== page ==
Prostate Cancer Blood Test
Prostate CancerPSAGeneral Health

Prostate Cancer Blood Test

Prostate Cancer Blood Test

January 27, 2021

Prostate cancer is the single most common cancer amongst men in the UK.

Prostate Cancer Blood Test

What do Stephen Fry, Jim Broadbent and Nile Rodgers have in common?

They’ve all had prostate cancer.

Prostate cancer is the single most common cancer amongst men in the UK, and it causes over 11 thousand deaths every year. It really can affect anyone, especially men over 50. While treatment is improving, catching it early is vital to long-term recovery.

What is a Prostate Cancer Blood Test?

Prostate cancer is the most common cancer amongst men in the UK. A prostate blood test is known as a PSA (prostate-specific antigen) test. A PSA test measures the amount of prostate-specific antigen in your blood. PSA is produced normally by the cells in your body and circulates in small amounts in your blood. PSA can also be produced by cancerous cells - high levels of PSA can be a sign of problems with your prostate but not necessarily prostate cancer.

What to Expect from the Test?

One of our trained professionals will take a blood sample, this is a quick and routine procedure. Your blood sample is then sent to the lab to be analysed for PSA levels.

What the results can tell you?

There is no singular test available to identify prostate cancer from your blood, but a PSA test can help aid in the diagnosis of prostate cancer and may show warning signs that will help catch cancer early. If you have a higher than normal result from your PSA blood test your doctor may recommend further testing such as an MRI scan, biopsy or a physical examination of the prostate. Early detection can help determine the appropriate and timely treatments required.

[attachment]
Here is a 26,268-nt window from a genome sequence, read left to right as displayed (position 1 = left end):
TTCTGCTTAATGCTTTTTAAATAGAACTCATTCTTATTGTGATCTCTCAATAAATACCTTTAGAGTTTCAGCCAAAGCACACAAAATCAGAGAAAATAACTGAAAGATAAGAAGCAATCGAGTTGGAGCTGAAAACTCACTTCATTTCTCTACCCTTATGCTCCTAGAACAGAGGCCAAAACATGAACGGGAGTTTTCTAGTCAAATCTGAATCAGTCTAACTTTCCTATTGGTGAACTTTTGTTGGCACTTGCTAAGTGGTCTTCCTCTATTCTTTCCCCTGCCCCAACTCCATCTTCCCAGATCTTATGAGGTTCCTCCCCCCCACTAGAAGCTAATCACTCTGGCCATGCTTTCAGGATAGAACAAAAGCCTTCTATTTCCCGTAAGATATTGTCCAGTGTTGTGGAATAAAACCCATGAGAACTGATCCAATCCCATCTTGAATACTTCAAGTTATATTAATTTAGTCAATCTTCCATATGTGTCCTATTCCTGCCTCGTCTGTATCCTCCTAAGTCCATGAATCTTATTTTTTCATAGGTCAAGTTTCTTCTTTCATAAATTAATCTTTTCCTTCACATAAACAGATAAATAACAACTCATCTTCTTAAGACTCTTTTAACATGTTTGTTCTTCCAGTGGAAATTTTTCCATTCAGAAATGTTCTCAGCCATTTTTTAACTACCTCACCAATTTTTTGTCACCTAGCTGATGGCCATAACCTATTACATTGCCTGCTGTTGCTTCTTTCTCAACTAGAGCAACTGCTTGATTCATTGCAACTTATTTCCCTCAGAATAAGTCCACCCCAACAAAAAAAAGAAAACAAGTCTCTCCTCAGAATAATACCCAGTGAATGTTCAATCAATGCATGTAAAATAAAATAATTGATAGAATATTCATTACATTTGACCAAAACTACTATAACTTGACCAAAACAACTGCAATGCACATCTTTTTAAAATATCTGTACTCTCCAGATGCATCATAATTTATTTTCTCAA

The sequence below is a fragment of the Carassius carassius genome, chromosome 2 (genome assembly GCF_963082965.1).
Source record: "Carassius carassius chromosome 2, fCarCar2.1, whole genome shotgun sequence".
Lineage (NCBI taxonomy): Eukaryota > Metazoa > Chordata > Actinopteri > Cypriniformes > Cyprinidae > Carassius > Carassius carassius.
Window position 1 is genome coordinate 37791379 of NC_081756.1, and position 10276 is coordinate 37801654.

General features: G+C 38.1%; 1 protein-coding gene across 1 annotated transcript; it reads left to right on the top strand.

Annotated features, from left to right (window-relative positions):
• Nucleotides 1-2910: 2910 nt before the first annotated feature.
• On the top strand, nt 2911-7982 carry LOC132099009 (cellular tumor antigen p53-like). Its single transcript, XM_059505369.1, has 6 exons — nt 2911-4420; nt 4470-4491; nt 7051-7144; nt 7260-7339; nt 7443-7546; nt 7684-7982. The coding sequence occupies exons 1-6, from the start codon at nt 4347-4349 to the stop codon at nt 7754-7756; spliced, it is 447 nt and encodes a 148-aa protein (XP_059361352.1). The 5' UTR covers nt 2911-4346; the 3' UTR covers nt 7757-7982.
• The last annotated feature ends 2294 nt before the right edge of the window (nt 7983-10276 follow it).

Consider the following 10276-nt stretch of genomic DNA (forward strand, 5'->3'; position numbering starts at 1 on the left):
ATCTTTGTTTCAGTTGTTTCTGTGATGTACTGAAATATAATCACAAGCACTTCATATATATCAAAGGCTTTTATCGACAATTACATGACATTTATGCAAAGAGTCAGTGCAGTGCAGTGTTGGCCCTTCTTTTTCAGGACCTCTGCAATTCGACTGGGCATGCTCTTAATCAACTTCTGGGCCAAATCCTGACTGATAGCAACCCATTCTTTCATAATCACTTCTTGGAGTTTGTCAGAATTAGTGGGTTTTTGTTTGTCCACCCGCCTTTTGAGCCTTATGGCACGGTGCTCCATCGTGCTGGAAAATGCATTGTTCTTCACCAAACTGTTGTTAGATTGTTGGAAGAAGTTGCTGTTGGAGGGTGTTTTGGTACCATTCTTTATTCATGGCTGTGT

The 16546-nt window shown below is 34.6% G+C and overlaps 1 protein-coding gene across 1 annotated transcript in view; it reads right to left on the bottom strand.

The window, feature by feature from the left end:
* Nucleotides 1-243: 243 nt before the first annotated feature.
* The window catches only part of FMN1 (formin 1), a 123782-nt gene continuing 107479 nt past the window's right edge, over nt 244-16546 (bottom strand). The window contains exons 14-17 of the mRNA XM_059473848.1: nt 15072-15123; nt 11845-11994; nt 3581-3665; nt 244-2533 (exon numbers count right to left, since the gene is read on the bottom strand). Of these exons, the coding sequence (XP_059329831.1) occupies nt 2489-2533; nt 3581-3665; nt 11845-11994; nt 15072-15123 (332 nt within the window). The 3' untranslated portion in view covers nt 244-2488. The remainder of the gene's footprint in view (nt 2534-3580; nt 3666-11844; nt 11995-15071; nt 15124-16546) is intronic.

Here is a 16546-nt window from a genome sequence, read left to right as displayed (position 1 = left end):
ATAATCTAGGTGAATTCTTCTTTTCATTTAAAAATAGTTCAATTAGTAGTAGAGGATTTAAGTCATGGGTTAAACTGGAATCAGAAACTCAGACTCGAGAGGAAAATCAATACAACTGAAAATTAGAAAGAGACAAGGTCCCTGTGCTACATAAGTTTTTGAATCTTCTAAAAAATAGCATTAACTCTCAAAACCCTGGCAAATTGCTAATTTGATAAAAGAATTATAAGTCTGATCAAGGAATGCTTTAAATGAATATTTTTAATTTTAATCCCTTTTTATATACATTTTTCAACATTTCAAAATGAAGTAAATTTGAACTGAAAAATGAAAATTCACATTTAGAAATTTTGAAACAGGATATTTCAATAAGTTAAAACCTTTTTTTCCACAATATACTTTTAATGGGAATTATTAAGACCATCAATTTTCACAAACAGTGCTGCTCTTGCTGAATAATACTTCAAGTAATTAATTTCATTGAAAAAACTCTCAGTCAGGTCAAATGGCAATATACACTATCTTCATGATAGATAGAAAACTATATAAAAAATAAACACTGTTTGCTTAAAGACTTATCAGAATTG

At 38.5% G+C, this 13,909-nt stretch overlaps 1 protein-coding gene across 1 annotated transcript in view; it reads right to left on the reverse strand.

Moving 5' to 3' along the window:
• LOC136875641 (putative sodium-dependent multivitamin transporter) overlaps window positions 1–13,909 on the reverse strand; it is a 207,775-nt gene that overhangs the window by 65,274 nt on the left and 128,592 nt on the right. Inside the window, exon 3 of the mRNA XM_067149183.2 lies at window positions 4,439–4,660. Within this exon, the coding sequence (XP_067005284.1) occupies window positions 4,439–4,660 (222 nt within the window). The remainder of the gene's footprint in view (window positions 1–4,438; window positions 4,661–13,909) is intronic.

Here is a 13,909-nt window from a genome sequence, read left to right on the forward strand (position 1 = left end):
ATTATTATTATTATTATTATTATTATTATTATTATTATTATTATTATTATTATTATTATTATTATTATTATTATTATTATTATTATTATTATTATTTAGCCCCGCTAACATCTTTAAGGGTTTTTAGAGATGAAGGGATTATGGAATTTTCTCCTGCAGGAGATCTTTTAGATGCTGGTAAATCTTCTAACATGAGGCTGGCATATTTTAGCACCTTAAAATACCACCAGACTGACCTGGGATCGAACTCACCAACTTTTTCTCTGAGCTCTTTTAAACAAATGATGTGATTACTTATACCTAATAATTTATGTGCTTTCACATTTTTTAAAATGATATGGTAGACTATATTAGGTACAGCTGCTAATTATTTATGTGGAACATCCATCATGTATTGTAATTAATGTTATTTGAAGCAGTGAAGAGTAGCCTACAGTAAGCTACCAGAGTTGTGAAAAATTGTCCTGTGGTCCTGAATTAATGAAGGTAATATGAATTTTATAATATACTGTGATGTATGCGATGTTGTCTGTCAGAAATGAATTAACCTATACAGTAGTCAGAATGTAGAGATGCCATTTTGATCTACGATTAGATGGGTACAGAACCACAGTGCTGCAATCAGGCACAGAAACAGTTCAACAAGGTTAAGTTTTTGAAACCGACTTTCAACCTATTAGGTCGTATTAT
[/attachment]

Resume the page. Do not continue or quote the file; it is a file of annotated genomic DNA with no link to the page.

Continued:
The risk of prostate cancer increases with age, as well as the levels of PSA in your blood. While an isolated rise in your PSA levels doesn’t mean your cancer risk has increased, a consistent rise in PSA can be an indication of a higher risk of prostate cancer.

Normal PSA levels do not eliminate the possibility of having or developing prostate cancer. Based on your PSA result, symptoms, age, size of prostate gland and family history of prostate cancer your doctor may recommend you get tested more or less frequently.

A PSA blood test can also be used to monitor the response to cancer treatment and may be used as a tool to check for early signs of cancer relapse. However, A PSA blood test is not specific to prostate cancer. There are other nonnon-cancerous cancerous reasons as to why your PSA value might be high:

  • Benign prostatic hyperplasia (BPH), more commonly known as an enlarged prostate, can have an effect on the bladder and urinary tract which can cause similar symptoms to those of prostate cancer.

  • A urinary tract infection (UTI) can lead to a rise in PSA levels.

  • Prostatitis is most commonly caused by a bacterial infection and causes swelling and irritation to the prostate gland.

  • You may see a spike in PSA levels after an injury to the prostate or following examination or biopsy.